Endoscopic therapy of anastomotic bile duct strictures occurring after liver transplantation

David A. Schwartz, Bret T. Petersen, John J. Poterucha, Christopher J. Gostout

Research output: Contribution to journalArticlepeer-review

125 Scopus citations


Background: Optimal therapy for anastomotic biliary strictures occurring after orthotopic liver transplantation (OLT) remains to be defined. We reviewed our experience with endoscopic therapy for such strictures and contrasted it with reported data. Methods: Endoscopic therapy was performed with balloon dilation alone; no patients received an endoprosthesis. Responses were characterized as good if the patient improved clinically and no subsequent procedures were required after one or more dilations within a 3-month period; partial if clinically significant obstruction resolved but cholestasis persisted or there was a need for further endoscopic management beyond the initial 3 months; poor if subsequent surgery or percutaneous procedures were required; and failed if endoscopic access or dilation could not be accomplished. Results: Fifteen patients underwent 23 endoscopic retrograde cholangiopancreatographies for post-OLT anastomotic strictures. Postprocedure follow-up averaged 25.2 months. Cholangiography was successful in all 23 procedures; free duct access was achieved in 22 of 23 procedures. The strictures were successfully accessed for dilation in 11 of 15 patients and in 19 of 23 procedures. Outcome was deemed good in 4 (27%), partial in 3 (20%), and poor in 5 (33%) patients. Endoscopic therapy failed in 3 (20%). Poor outcomes were due to the early recognition of severe lesions (2 treated surgically) or to short-term responses to dilation alone (3). The procedural complication rate of 17.4% included 3 episodes of transient cholangitis (i.e., elevation of liver enzymes associated with fever that lasted less than 3 days) and 1 self-limited episode of postsphincterotomy bleeding, which required the transfusion of 2 units packed red blood cells. In published series the combined success rate of balloon dilation alone for treatment of anastomotic strictures is 41%, whereas for dilation plus stent placement it is 75%. Conclusion: Endoscopic balloon dilation alone is not a reliable method of therapy for anastomotic strictures occurring after OLT. Dilation followed by short- to intermediate-term stent placement appears to provide a more durable result.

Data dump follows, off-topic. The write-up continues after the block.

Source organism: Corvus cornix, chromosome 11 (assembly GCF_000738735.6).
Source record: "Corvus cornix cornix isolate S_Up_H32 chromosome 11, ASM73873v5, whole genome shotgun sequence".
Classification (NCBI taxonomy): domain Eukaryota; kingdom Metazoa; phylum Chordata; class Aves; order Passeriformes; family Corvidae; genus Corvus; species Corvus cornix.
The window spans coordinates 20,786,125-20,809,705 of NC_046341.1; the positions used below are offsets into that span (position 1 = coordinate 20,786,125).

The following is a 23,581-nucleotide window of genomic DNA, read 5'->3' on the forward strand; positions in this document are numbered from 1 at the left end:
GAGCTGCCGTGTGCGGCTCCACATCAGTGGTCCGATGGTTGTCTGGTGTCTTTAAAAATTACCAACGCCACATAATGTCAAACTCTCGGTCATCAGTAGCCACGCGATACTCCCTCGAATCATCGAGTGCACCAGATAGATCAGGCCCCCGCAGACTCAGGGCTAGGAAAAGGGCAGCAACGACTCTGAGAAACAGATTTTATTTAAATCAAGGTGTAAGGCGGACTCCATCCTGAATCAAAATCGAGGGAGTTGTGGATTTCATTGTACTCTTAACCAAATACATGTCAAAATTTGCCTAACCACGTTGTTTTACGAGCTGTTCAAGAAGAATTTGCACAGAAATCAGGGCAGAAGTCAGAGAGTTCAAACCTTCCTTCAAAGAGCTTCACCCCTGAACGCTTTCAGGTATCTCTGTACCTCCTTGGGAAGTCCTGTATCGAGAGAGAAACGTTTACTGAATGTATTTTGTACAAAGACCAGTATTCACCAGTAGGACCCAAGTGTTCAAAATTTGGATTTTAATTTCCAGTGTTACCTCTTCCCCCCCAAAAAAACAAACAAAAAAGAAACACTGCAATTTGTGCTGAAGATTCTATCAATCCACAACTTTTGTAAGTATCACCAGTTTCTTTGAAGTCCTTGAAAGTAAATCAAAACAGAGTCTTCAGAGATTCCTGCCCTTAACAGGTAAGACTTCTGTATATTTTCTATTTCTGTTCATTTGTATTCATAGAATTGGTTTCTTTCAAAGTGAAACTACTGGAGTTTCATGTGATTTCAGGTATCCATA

Original languageEnglish (US)
Pages (from-to)169-174
Number of pages6
JournalGastrointestinal endoscopy
Issue number2
StatePublished - 2000

ASJC Scopus subject areas

  • Radiology Nuclear Medicine and imaging
  • Gastroenterology


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